For a while now, we've heard how anyone who doesn't know how to code will be resigned to a life of servitude in the technological underclass. Writer, developer and Stack Overflow kingpin Jeff Atwood disagrees...
The whole "everyone should learn programming" meme has gotten so out of control that the mayor of New York City actually vowed to learn to code in 2012.
10 PRINT "I AM MAYOR" 20 GOTO 10
Fortunately, the odds of this technological flight of fancy happening — even in jest — are zero, and for good reason: the mayor of New York City will hopefully spend his time doing the job taxpayers paid him to do instead. According to the Office of the Mayor home page, that means working on absenteeism programs for schools, public transit improvements, the 2013 city budget, and… do I really need to go on?
To those who argue programming is an essential skill we should be teaching our children, right up there with reading, writing and arithmetic: can you explain to me how Michael Bloomberg would be better at his day to day job of leading the largest city in the USA if he woke up one morning as a crack Java coder? It is obvious to me how being a skilled reader, a skilled writer and at least high school level maths are fundamental to performing the job of a politician. Or at any job, for that matter. But understanding variables and functions, pointers and recursion? I can't see it.
Look, I love programming. I also believe programming is important… in the right context, for some people. But so are a lot of skills. I would no more urge everyone to learn programming than I would urge everyone to learn plumbing. That'd be ridiculous, right?
The "everyone should learn to code" movement isn't just wrong because it falsely equates coding with essential life skills like reading, writing and maths. I wish. It is wrong in so many other ways.
- It assumes that more code in the world is an inherently desirable thing. In my 30-year career as a programmer, I have found this … not to be the case. Should you learn to write code? No, I can't get behind that. You should be learning to write as little code as possible. Ideally none.
- It assumes that coding is the goal. Software developers tend to be software addicts who think their job is to write code. But it's not. Their job is to solve problems. Don't celebrate the creation of code, celebrate the creation of solutions. We have way too many coders addicted to doing just one more line of code already.
- It puts the method before the problem. Before you go rushing out to learn to code, figure out what your problem actually is. Do you even have a problem? Can you explain it to others in a way they can understand? Have you researched the problem, and its possible solutions, deeply? Does coding solve that problem? Are you sure?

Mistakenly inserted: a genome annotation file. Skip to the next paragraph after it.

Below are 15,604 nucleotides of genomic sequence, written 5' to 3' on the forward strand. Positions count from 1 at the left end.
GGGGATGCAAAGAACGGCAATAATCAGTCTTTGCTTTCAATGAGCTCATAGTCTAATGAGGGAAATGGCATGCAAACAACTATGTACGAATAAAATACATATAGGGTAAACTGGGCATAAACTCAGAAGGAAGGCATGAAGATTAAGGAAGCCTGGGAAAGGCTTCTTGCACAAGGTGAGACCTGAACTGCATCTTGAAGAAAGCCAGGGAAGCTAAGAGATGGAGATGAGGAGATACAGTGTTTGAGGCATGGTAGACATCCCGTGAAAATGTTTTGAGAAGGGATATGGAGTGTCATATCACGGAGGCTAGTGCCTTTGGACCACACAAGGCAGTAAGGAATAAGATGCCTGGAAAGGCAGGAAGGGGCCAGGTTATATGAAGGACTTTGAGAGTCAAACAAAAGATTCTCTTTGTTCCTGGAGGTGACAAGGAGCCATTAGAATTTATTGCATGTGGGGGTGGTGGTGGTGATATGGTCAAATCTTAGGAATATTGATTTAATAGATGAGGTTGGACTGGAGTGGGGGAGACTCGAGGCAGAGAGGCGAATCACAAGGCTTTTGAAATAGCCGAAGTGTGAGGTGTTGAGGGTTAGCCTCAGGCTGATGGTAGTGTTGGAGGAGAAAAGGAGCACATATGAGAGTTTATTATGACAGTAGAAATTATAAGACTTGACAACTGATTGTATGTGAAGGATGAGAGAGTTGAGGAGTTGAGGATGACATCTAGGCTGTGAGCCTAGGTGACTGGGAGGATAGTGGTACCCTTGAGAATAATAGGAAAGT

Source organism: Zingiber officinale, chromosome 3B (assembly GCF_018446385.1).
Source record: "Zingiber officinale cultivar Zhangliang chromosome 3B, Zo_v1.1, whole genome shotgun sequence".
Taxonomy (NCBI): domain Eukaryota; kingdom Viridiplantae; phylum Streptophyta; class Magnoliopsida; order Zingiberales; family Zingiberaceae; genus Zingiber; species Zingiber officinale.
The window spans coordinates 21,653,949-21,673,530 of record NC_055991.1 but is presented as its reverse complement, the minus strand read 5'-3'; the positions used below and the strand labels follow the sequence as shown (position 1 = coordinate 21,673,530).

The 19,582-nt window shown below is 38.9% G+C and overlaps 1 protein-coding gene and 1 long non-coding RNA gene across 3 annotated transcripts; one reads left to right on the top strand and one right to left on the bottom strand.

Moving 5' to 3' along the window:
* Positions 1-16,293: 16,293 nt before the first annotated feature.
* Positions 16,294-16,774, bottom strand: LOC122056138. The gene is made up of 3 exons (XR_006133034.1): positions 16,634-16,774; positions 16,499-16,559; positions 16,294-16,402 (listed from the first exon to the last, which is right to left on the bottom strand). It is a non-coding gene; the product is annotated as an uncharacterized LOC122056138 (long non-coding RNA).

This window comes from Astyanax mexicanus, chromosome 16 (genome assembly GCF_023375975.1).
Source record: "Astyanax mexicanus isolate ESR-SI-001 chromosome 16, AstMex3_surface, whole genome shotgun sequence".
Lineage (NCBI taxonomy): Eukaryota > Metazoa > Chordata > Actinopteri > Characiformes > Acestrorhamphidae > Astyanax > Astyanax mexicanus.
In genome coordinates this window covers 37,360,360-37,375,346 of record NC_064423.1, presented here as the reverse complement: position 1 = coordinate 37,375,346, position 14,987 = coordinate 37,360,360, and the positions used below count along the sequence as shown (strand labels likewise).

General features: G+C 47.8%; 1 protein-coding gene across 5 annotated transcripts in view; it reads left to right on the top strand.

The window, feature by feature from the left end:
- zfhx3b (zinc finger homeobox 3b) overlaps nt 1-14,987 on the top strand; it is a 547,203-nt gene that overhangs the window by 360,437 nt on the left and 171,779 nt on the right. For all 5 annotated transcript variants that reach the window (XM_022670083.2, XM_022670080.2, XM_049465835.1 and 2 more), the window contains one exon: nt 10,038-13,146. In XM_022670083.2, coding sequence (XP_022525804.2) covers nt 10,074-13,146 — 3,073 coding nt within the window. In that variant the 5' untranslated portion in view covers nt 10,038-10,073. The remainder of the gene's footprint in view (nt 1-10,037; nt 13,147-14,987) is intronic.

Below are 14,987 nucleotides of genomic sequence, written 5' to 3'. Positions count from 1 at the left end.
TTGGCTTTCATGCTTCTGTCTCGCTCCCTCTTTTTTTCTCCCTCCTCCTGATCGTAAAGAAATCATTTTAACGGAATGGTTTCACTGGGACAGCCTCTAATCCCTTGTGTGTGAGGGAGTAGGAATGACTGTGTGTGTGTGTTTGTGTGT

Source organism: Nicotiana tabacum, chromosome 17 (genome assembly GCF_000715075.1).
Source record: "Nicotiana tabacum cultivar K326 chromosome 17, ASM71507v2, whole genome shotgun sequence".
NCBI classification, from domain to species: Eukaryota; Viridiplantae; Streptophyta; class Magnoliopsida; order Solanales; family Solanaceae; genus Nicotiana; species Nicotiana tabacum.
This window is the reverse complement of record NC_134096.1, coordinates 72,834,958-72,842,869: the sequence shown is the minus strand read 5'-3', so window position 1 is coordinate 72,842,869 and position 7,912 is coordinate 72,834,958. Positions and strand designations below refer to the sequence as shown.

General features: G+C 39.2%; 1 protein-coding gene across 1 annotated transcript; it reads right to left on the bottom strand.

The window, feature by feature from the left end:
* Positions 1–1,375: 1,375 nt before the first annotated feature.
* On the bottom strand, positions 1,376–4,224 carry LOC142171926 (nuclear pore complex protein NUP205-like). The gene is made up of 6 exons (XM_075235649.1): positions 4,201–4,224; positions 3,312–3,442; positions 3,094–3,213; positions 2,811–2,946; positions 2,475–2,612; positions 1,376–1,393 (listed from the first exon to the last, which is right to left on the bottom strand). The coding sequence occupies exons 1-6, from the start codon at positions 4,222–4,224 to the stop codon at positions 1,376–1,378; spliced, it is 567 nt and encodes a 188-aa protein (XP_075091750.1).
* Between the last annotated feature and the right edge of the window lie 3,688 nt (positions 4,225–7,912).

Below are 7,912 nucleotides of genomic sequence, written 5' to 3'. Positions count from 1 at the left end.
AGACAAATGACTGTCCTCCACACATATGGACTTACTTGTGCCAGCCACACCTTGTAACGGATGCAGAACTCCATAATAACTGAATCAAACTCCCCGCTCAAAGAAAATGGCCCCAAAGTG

- It assumes that adding naive, novice, not-even-sure-they-like-this-whole-programming-thing coders to the workforce is a net positive for the world. I guess that's true if you consider that one bad programmer can easily create two new jobs a year. And for that matter, most people who already call themselves programmers can't even code, so please pardon my scepticism of the sentiment that "everyone can learn to code".
- It implies that there's a thin, easily permeable membrane between learning to program and getting paid to program professionally. Just look at these new programmers who got offered jobs at an average salary of $79,000/year after attending a mere two-and-a-half month bootcamp! Maybe you too can teach yourself Perl in 24 hours! While I love that programming is an egalitarian field where degrees and certifications are irrelevant in the face of experience, you still gotta put in your 10,000 hours like the rest of us.
I suppose I can support learning a tiny bit about programming just so you can recognise what code is, and when code might be an appropriate way to approach a problem you have. But I can also recognise plumbing problems when I see them without any particular training in the area. The general populace (and its political leadership) could probably benefit most of all from a basic understanding of how computers, and the internet, work. Being able to get around on the internet is becoming a basic life skill, and we should be worried about fixing that first and most of all, before we start jumping all the way into code.
Please don't advocate learning to code just for the sake of learning how to code. Or worse, because of the fat pay cheques. Instead, I humbly suggest that we spend our time learning how to …
• Research voraciously, and understand how the things around us work at a basic level. • Communicate effectively with other human beings.
These are skills that extend far beyond mere coding and will help you in every aspect of your life.
Image: Vladimir Mucibabic/ShutterStock